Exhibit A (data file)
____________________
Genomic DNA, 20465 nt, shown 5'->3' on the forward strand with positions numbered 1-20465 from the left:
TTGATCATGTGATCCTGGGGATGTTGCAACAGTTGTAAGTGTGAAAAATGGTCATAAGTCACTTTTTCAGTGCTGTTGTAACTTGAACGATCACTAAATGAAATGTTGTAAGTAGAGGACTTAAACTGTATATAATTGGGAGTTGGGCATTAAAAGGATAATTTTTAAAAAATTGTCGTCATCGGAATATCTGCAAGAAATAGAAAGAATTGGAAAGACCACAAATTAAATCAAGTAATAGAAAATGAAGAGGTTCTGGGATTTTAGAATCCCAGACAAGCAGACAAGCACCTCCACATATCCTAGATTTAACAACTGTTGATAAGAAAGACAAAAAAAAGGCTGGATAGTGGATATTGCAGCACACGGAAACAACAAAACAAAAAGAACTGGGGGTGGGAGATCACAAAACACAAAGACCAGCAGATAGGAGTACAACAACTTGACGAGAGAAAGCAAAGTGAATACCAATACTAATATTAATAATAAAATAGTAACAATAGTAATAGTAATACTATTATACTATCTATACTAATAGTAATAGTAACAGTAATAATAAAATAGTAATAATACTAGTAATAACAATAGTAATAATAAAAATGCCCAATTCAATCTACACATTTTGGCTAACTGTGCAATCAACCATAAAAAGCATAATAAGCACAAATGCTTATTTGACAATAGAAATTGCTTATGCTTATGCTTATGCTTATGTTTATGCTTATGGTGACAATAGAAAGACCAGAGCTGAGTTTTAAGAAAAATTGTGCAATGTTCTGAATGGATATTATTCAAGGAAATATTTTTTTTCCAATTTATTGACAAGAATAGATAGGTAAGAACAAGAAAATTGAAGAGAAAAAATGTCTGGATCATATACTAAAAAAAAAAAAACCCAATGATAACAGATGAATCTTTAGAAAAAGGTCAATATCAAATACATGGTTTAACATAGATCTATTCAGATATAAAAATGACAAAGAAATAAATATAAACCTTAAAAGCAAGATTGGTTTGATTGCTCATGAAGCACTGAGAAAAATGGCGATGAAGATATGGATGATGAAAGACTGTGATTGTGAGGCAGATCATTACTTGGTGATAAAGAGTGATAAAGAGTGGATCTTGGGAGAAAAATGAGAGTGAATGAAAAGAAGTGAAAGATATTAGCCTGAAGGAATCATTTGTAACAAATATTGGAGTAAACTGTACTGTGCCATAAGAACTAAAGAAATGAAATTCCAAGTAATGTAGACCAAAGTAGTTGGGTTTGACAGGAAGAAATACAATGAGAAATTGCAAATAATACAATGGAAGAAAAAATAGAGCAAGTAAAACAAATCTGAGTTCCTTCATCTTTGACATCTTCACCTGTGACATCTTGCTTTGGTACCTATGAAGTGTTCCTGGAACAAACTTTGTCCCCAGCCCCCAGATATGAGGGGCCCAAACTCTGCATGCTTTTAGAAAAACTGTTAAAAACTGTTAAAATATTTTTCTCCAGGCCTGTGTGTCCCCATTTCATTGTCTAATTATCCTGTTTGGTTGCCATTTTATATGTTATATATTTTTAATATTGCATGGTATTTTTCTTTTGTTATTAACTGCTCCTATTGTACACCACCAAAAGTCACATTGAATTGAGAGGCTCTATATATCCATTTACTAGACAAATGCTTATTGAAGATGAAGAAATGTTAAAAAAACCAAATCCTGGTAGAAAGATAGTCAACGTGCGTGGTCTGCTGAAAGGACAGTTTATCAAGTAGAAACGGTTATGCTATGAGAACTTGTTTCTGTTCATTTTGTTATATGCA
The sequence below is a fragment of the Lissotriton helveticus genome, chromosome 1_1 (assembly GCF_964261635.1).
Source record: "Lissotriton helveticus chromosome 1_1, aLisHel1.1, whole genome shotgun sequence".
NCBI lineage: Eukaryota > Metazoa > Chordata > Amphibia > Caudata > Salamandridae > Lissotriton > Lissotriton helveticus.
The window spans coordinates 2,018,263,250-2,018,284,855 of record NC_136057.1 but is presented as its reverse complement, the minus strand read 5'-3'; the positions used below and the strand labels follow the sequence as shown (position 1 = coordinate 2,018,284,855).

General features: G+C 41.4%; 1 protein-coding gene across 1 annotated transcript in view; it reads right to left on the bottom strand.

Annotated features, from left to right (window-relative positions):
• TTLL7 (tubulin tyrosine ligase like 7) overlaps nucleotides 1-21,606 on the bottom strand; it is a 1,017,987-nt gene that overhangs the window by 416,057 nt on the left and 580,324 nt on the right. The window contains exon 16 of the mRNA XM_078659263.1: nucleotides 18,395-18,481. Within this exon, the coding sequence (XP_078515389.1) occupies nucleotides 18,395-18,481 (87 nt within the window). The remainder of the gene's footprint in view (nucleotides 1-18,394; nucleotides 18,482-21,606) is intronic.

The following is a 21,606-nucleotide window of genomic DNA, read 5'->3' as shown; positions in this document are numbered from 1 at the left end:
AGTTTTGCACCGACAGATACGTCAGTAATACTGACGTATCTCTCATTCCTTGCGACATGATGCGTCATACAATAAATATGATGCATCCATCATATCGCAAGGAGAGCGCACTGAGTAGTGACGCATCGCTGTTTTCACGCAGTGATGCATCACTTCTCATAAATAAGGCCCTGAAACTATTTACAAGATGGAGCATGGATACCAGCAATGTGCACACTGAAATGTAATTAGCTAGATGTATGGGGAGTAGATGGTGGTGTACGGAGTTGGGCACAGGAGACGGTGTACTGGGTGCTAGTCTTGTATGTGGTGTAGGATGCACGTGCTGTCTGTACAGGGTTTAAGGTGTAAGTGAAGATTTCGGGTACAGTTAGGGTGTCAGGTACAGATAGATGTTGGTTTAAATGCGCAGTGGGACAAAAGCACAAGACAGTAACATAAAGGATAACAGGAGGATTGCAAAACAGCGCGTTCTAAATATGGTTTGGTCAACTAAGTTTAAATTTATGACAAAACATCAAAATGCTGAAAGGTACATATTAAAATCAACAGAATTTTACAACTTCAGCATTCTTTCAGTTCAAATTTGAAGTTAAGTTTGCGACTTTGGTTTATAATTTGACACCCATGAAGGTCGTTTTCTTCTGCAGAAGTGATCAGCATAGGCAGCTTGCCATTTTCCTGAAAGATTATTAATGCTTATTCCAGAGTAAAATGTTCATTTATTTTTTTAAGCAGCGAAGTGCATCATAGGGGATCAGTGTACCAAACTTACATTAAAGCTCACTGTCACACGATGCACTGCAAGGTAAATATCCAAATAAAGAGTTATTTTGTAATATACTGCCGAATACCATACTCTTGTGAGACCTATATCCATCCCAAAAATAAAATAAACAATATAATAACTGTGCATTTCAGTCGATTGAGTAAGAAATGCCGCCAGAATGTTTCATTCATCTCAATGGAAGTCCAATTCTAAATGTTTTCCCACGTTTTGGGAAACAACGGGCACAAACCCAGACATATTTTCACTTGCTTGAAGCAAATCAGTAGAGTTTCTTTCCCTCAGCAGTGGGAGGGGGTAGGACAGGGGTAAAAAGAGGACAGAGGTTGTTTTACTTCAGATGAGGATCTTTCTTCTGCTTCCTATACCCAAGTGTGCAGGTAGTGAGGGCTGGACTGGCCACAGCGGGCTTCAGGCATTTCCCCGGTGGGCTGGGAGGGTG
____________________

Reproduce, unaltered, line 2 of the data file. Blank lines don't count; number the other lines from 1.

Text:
TTGATCATGTGATCCTGGGGATGTTGCAACAGTTGTAAGTGTGAAAAATGGTCATAAGTCACTTTTTCAGTGCTGTTGTAACTTGAACGATCACTAAATGAAATGTTGTAAGTAGAGGACTTAAACTGTATATAATTGGGAGTTGGGCATTAAAAGGATAATTTTTAAAAAATTGTCGTCATCGGAATATCTGCAAGAAATAGAAAGAATTGGAAAGACCACAAATTAAATCAAGTAATAGAAAATGAAGAGGTTCTGGGATTTTAGAATCCCAGACAAGCAGACAAGCACCTCCACATATCCTAGATTTAACAACTGTTGATAAGAAAGACAAAAAAAAGGCTGGATAGTGGATATTGCAGCACACGGAAACAACAAAACAAAAAGAACTGGGGGTGGGAGATCACAAAACACAAAGACCAGCAGATAGGAGTACAACAACTTGACGAGAGAAAGCAAAGTGAATACCAATACTAATATTAATAATAAAATAGTAACAATAGTAATAGTAATACTATTATACTATCTATACTAATAGTAATAGTAACAGTAATAATAAAATAGTAATAATACTAGTAATAACAATAGTAATAATAAAAATGCCCAATTCAATCTACACATTTTGGCTAACTGTGCAATCAACCATAAAAAGCATAATAAGCACAAATGCTTATTTGACAATAGAAATTGCTTATGCTTATGCTTATGCTTATGTTTATGCTTATGGTGACAATAGAAAGACCAGAGCTGAGTTTTAAGAAAAATTGTGCAATGTTCTGAATGGATATTATTCAAGGAAATATTTTTTTTCCAATTTATTGACAAGAATAGATAGGTAAGAACAAGAAAATTGAAGAGAAAAAATGTCTGGATCATATACTAAAAAAAAAAAAACCCAATGATAACAGATGAATCTTTAGAAAAAGGTCAATATCAAATACATGGTTTAACATAGATCTATTCAGATATAAAAATGACAAAGAAATAAATATAAACCTTAAAAGCAAGATTGGTTTGATTGCTCATGAAGCACTGAGAAAAATGGCGATGAAGATATGGATGATGAAAGACTGTGATTGTGAGGCAGATCATTACTTGGTGATAAAGAGTGATAAAGAGTGGATCTTGGGAGAAAAATGAGAGTGAATGAAAAGAAGTGAAAGATATTAGCCTGAAGGAATCATTTGTAACAAATATTGGAGTAAACTGTACTGTGCCATAAGAACTAAAGAAATGAAATTCCAAGTAATGTAGACCAAAGTAGTTGGGTTTGACAGGAAGAAATACAATGAGAAATTGCAAATAATACAATGGAAGAAAAAATAGAGCAAGTAAAACAAATCTGAGTTCCTTCATCTTTGACATCTTCACCTGTGACATCTTGCTTTGGTACCTATGAAGTGTTCCTGGAACAAACTTTGTCCCCAGCCCCCAGATATGAGGGGCCCAAACTCTGCATGCTTTTAGAAAAACTGTTAAAAACTGTTAAAATATTTTTCTCCAGGCCTGTGTGTCCCCATTTCATTGTCTAATTATCCTGTTTGGTTGCCATTTTATATGTTATATATTTTTAATATTGCATGGTATTTTTCTTTTGTTATTAACTGCTCCTATTGTACACCACCAAAAGTCACATTGAATTGAGAGGCTCTATATATCCATTTACTAGACAAATGCTTATTGAAGATGAAGAAATGTTAAAAAAACCAAATCCTGGTAGAAAGATAGTCAACGTGCGTGGTCTGCTGAAAGGACAGTTTATCAAGTAGAAACGGTTATGCTATGAGAACTTGTTTCTGTTCATTTTGTTATATGCA